The Federation of Small Business urge ministers to 'Steady Economic Ship'
The survey conducted this November on 315 Businesses in Scotland, found that 20.7% wanted a decrease in taxation and 21.0% would welcome an increase.
The poll comes just before the draft budget is announced on Thursday. FBS have written to Cabinet Secretary Derek Mackay with the results, asking for a 'steady economic ship' in times of uncertainty.
The First Minister has spoken about taxation increases to fund public spending in the last few months, the extent of which will be revealed in Thursday's budget.
, FSB’s Scottish policy convenor, said: “A clear majority of those that run their own business in Scotland don’t want the Finance Secretary to increase income tax rates. Those asked warned of the impact on the wider economy, and little wonder with pressure on household incomes and uncertainties about the impact of Brexit.”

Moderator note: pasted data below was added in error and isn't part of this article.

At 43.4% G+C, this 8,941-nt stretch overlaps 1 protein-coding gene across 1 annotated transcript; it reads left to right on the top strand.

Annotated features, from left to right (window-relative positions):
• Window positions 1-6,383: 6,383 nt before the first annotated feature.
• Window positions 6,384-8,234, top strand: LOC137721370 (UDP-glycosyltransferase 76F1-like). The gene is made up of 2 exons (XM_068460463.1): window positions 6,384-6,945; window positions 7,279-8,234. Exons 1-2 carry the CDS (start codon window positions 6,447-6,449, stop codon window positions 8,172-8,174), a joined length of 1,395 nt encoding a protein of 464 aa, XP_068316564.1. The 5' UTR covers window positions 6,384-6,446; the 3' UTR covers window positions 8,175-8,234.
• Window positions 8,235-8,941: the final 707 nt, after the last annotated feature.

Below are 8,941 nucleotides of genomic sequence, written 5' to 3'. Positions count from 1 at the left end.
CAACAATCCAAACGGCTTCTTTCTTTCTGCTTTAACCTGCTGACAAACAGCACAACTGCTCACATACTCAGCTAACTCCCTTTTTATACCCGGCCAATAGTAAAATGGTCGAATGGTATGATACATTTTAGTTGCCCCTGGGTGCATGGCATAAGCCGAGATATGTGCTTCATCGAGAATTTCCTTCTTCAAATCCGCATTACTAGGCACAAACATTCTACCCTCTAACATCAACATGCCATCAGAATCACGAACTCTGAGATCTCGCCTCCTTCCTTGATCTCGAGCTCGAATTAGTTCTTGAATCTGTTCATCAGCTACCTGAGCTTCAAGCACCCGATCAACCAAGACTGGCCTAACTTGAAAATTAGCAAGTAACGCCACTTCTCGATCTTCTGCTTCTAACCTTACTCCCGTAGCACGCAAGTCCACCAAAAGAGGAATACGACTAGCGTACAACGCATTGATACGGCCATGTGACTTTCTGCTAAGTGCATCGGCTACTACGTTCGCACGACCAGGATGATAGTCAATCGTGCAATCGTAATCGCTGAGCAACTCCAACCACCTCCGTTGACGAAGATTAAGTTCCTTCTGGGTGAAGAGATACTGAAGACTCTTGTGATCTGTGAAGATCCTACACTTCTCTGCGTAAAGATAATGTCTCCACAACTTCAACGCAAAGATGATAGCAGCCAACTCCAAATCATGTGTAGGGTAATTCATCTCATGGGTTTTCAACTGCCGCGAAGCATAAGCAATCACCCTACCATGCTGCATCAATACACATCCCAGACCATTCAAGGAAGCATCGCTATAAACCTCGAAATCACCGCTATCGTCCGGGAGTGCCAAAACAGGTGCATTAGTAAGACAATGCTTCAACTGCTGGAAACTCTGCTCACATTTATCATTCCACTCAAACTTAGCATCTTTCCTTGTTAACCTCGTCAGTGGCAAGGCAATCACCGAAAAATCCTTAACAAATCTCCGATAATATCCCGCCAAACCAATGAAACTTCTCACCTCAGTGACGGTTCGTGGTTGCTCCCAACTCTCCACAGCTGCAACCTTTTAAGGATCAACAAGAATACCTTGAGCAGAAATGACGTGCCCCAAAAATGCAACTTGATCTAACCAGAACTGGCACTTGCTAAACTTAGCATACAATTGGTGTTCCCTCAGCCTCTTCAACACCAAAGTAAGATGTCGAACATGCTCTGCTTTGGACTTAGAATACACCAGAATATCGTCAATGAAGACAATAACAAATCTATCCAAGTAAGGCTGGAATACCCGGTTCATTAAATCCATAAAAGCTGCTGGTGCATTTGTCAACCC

The research from FSB also showed that 68% of businesses are on the basic tax rate, meaning they earn between £11,501 and £43,000.
The government's four alternative approaches include having anything up to six tax bands, while three out of the four feature a 50p additional rate and incremental changes to the basic and higher rates.
The FSB survey found that just under half of business owners preferred the proposal with the largest number of bands and rates.
Andy Wilcox added: “This data scotches the myth that business owners are all high earners. Further, when forced to choose between Ministers’ palette of tax options, the largest share of business owners chose what could be regarded as the more progressive option.
“They seem to be less worried about their own wallets and more concerned about the wider economy.
“That’s why, overall, smaller businesses don’t want to see tax change. As FSB warned ahead of the UK Budget, trading conditions are already turbulent, and additional tax hikes – for them or their customers – are not what we need right now. The Scottish Government must resist the siren song of a big change budget, and do what they can to steady Scotland’s economic ship.”
Source: FBS Scotland